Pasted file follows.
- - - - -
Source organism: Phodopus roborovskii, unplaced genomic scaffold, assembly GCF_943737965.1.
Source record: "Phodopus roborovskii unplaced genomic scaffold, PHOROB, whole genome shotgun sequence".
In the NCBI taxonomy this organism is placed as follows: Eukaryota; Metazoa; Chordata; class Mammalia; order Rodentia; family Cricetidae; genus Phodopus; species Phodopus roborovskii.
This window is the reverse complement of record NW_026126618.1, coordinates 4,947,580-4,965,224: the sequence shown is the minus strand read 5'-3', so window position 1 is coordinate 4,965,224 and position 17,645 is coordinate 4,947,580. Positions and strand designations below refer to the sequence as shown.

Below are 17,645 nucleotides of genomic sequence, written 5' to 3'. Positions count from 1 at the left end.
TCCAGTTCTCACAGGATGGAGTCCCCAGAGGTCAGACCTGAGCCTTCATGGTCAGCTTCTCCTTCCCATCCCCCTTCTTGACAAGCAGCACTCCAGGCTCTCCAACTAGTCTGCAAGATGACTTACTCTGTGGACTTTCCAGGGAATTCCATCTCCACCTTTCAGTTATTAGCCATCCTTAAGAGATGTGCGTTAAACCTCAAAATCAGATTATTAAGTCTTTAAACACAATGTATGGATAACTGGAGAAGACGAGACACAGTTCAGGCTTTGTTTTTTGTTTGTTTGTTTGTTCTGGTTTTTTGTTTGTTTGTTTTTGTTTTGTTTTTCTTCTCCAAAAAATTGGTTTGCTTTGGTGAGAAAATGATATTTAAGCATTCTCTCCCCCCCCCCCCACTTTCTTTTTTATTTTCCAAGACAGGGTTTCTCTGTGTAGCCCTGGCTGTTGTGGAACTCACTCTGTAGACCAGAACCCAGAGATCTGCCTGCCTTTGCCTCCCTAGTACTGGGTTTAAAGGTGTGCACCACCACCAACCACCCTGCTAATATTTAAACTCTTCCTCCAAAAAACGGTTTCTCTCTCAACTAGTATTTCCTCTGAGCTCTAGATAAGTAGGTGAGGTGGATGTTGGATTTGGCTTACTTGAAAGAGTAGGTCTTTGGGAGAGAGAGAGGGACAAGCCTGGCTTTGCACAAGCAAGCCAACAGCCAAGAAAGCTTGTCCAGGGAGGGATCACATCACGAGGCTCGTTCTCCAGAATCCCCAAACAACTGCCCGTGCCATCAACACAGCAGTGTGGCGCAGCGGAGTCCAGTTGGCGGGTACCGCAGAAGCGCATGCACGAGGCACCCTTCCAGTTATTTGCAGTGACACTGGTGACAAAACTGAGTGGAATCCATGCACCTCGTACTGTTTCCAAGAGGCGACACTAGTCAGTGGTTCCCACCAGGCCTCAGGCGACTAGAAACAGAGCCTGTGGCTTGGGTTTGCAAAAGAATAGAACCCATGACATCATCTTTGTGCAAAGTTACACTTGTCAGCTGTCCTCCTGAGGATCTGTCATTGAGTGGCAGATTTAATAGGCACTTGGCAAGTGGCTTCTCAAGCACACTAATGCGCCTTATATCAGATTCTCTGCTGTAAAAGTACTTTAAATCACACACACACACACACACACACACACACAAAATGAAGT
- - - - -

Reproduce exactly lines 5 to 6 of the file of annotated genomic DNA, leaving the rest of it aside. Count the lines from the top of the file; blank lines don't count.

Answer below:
Below are 17,645 nucleotides of genomic sequence, written 5' to 3'. Positions count from 1 at the left end.
TCCAGTTCTCACAGGATGGAGTCCCCAGAGGTCAGACCTGAGCCTTCATGGTCAGCTTCTCCTTCCCATCCCCCTTCTTGACAAGCAGCACTCCAGGCTCTCCAACTAGTCTGCAAGATGACTTACTCTGTGGACTTTCCAGGGAATTCCATCTCCACCTTTCAGTTATTAGCCATCCTTAAGAGATGTGCGTTAAACCTCAAAATCAGATTATTAAGTCTTTAAACACAATGTATGGATAACTGGAGAAGACGAGACACAGTTCAGGCTTTGTTTTTTGTTTGTTTGTTTGTTCTGGTTTTTTGTTTGTTTGTTTTTGTTTTGTTTTTCTTCTCCAAAAAATTGGTTTGCTTTGGTGAGAAAATGATATTTAAGCATTCTCTCCCCCCCCCCCCACTTTCTTTTTTATTTTCCAAGACAGGGTTTCTCTGTGTAGCCCTGGCTGTTGTGGAACTCACTCTGTAGACCAGAACCCAGAGATCTGCCTGCCTTTGCCTCCCTAGTACTGGGTTTAAAGGTGTGCACCACCACCAACCACCCTGCTAATATTTAAACTCTTCCTCCAAAAAACGGTTTCTCTCTCAACTAGTATTTCCTCTGAGCTCTAGATAAGTAGGTGAGGTGGATGTTGGATTTGGCTTACTTGAAAGAGTAGGTCTTTGGGAGAGAGAGAGGGACAAGCCTGGCTTTGCACAAGCAAGCCAACAGCCAAGAAAGCTTGTCCAGGGAGGGATCACATCACGAGGCTCGTTCTCCAGAATCCCCAAACAACTGCCCGTGCCATCAACACAGCAGTGTGGCGCAGCGGAGTCCAGTTGGCGGGTACCGCAGAAGCGCATGCACGAGGCACCCTTCCAGTTATTTGCAGTGACACTGGTGACAAAACTGAGTGGAATCCATGCACCTCGTACTGTTTCCAAGAGGCGACACTAGTCAGTGGTTCCCACCAGGCCTCAGGCGACTAGAAACAGAGCCTGTGGCTTGGGTTTGCAAAAGAATAGAACCCATGACATCATCTTTGTGCAAAGTTACACTTGTCAGCTGTCCTCCTGAGGATCTGTCATTGAGTGGCAGATTTAATAGGCACTTGGCAAGTGGCTTCTCAAGCACACTAATGCGCCTTATATCAGATTCTCTGCTGTAAAAGTACTTTAAATCACACACACACACACACACACACACACACAAAATGAAGT